Praslin and La Digue Islands
We spent the morning on Praslin Island, the second largest of the Seychelles central granitic group (population about 6,500 people). Like Mahe, it has a mountainous ridge running on an east-west line down the center. The island’s main attraction is, of course, the famous Vallée de Mai, which is now a World Heritage Site. Vallée de Mai is one of the few climax palm forests in the world and is best known for its amazing and mysterious growth of coco de mer palms, an endemic species that is distinguished by having both the largest leaf and the largest seed in the entire world. This spectacular palm got its name centuries ago from the belief that it grew on the sea floor somewhere in the Indian Ocean, because it was only known from seeds that had floated ashore in the Maldives or other coastal regions. These rare specimens were carved into ornate containers and were worth a fortune. Only a few examples survive today. Right after breakfast, most of us went directly to the beautiful palm forest in order to enjoy hiking among the fascinating endemic flora, which also includes an additional five species of palms. In spite of the typical heat and humidity of this tropical island, conditions were quite pleasant walking in the shade of the giant palms. One of the highlights of our hike this morning was the sighting of a rare, endemic Seychelles black parrot. At the same time, several guests opted to spend the morning at the beautiful white coralline sand beach known as Anse Lazio, just one of many excellent beaches found here on Praslin Island.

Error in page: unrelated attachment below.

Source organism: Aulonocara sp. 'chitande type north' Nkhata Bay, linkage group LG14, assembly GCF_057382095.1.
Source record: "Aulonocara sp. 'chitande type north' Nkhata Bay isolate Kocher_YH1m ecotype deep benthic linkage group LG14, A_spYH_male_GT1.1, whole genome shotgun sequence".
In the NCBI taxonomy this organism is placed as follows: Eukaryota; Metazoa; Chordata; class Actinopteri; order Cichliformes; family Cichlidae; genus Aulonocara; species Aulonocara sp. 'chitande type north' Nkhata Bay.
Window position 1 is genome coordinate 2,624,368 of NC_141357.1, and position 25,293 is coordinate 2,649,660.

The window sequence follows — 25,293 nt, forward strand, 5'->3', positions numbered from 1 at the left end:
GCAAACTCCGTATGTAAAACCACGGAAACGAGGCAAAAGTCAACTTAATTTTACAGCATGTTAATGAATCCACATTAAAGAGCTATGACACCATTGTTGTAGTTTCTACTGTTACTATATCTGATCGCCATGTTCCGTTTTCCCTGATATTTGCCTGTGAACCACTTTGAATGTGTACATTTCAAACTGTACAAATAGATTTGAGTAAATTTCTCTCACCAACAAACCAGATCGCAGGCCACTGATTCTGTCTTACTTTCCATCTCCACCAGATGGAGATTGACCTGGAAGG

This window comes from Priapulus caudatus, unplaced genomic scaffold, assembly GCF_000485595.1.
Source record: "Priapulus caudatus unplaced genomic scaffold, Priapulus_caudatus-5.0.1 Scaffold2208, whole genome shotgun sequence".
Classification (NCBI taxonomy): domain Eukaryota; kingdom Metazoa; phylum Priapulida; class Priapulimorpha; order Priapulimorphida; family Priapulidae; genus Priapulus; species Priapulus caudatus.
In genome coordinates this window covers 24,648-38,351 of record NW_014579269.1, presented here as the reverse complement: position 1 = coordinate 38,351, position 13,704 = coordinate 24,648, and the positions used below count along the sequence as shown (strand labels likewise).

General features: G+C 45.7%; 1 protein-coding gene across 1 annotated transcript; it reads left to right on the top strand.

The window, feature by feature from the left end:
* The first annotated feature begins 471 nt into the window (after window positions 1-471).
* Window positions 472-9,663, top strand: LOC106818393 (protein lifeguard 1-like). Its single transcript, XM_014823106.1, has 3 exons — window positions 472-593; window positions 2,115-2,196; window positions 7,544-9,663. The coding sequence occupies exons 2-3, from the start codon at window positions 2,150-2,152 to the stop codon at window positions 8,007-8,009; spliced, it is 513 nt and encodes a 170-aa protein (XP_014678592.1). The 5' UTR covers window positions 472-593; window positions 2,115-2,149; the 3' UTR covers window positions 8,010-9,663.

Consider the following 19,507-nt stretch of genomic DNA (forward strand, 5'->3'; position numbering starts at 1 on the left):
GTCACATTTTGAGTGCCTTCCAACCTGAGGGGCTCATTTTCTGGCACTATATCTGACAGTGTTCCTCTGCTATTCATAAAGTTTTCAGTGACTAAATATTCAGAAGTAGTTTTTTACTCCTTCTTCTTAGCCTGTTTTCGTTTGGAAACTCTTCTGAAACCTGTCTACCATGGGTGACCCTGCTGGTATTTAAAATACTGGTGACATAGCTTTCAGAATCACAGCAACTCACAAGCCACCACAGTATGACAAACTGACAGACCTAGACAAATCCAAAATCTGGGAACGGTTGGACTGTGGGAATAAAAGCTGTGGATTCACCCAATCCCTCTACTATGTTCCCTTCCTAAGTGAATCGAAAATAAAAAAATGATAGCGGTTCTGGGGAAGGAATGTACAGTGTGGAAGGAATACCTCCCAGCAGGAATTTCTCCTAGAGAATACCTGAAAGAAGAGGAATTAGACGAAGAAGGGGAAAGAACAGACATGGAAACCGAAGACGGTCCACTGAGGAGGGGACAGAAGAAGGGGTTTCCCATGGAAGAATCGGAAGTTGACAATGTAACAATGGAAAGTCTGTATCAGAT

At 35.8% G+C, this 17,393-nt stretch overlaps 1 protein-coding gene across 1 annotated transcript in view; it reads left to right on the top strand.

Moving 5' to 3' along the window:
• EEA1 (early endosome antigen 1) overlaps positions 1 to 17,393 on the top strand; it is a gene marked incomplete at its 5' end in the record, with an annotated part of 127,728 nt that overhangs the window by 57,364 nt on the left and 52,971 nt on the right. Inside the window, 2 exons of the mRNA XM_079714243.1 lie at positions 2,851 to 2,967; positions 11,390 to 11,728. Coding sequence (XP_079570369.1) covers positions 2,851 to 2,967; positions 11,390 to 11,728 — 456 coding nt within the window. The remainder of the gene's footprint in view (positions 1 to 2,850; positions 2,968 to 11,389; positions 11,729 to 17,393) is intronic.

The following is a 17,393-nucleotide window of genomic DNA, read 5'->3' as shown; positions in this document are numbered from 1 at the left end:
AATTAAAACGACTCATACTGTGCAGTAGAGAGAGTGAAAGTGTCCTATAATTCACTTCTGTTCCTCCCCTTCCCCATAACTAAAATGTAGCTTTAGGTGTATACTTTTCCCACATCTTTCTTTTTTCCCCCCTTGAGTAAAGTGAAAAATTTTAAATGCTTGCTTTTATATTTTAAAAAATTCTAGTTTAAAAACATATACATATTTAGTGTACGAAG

During lunch, we sailed over to nearby La Digue (the fourth largest island, population about 2,500), where we spent the rest of the day. Read More>
Apr 23, 2015
National Geographic Orion
Southern Africa & the Indian Ocean